An end to more than half a century of bloodshed appeared so close last weekend when Colombians went to the polls in a referendum.
The government of President Juan Manuel Santos was asking the people to approve a peace deal it had hammered out with the FARC guerillas.
It included an amnesty for commanders and guaranteed seats in Congress, plus aid for fighters to resettle and live normal lives. But after some 200,000 deaths and years of civil war many were not ready to forgive and forget.
The result was a surprise and casts doubt on whether or not there will be a resumption of violence.
“What we have signed today goes beyond a simple agreement between a government and guerrillas ending a conflict. What we have signed today is a declaration by the Colombian people before the world saying that we are tired of war and that we do not accept any more violence as a means to defend ideas. We say loud and clear, no more war!” said Santos after reaching agreement with the FARC in August.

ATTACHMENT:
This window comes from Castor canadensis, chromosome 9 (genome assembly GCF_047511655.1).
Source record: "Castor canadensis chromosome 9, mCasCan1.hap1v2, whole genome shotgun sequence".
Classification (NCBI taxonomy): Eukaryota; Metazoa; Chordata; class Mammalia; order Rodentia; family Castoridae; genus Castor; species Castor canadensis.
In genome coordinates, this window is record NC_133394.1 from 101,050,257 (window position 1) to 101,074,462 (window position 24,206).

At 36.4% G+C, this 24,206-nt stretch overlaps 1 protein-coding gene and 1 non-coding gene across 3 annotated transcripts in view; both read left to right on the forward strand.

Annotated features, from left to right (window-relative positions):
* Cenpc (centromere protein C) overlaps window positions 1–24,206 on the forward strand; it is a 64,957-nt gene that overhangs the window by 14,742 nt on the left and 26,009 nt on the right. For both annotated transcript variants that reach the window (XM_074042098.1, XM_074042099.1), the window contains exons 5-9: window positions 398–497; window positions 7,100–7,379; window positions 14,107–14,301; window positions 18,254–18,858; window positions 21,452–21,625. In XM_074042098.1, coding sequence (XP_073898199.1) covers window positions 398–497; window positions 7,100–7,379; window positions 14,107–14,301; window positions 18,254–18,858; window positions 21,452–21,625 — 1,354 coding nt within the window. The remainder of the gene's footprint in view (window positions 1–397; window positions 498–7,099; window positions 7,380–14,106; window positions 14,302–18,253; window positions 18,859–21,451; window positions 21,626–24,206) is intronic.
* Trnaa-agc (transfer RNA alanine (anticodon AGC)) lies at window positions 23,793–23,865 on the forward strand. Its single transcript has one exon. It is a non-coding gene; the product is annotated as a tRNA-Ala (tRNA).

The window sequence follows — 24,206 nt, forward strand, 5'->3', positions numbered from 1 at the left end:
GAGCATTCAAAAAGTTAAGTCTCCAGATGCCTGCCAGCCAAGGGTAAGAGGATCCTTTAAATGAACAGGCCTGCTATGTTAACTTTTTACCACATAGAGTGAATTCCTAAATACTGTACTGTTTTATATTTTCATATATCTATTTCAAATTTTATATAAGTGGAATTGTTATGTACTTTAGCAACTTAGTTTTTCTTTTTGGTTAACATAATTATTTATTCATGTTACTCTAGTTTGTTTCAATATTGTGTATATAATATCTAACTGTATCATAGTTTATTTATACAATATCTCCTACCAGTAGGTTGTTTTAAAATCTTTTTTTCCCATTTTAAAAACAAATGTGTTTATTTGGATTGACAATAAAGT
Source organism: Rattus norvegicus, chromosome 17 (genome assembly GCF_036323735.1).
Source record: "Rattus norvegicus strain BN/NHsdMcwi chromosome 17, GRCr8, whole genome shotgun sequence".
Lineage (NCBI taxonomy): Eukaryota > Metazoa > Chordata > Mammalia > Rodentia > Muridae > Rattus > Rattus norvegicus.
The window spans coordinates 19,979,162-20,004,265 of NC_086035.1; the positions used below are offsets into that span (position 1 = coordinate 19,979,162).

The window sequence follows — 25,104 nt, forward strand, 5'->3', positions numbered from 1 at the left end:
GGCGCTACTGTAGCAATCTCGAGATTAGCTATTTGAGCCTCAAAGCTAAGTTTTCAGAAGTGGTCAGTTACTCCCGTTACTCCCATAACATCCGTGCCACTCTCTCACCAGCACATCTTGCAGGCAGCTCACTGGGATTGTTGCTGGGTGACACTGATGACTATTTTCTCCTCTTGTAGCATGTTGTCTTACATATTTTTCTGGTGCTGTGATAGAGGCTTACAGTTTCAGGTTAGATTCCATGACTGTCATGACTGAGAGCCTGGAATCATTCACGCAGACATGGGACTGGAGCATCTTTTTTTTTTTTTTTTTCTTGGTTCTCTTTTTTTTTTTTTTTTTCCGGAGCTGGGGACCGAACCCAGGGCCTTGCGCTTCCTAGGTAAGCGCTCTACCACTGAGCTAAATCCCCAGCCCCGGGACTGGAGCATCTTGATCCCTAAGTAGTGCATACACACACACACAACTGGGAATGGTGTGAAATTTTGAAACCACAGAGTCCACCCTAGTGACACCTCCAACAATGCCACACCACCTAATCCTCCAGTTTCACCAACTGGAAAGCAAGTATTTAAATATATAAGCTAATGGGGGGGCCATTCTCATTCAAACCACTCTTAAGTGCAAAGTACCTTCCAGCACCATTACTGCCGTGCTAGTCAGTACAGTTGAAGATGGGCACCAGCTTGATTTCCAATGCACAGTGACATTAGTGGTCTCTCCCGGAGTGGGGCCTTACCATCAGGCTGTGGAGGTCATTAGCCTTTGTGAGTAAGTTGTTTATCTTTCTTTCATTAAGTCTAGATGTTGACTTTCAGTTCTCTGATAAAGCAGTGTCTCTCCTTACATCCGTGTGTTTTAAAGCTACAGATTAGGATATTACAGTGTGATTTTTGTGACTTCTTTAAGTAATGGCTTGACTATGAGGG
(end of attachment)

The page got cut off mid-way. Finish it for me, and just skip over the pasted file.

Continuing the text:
Does this year's prize encourage a process more than a result, since a slim majority of Colombians voted no? https://t.co/bRsEAMJS49— The Nobel Prize (@NobelPrize) 7 octobre 2016
The government’s ceasefire has been extended to the end of October to give crisis talks in Havana, including the leader of the ‘No’ campaign, former president Alvaro Uribe, a chance to succeed.
Uribe and the ‘No’ voters have been criticised for their mainly urban supporters’ seeming lack of sympathy for rural populations which have borne the brunt of the years of war.
Nearly seven million people have been displaced in the 52-year conflict in poor rural and border areas, which voted overwhelmingly for the peace deal.
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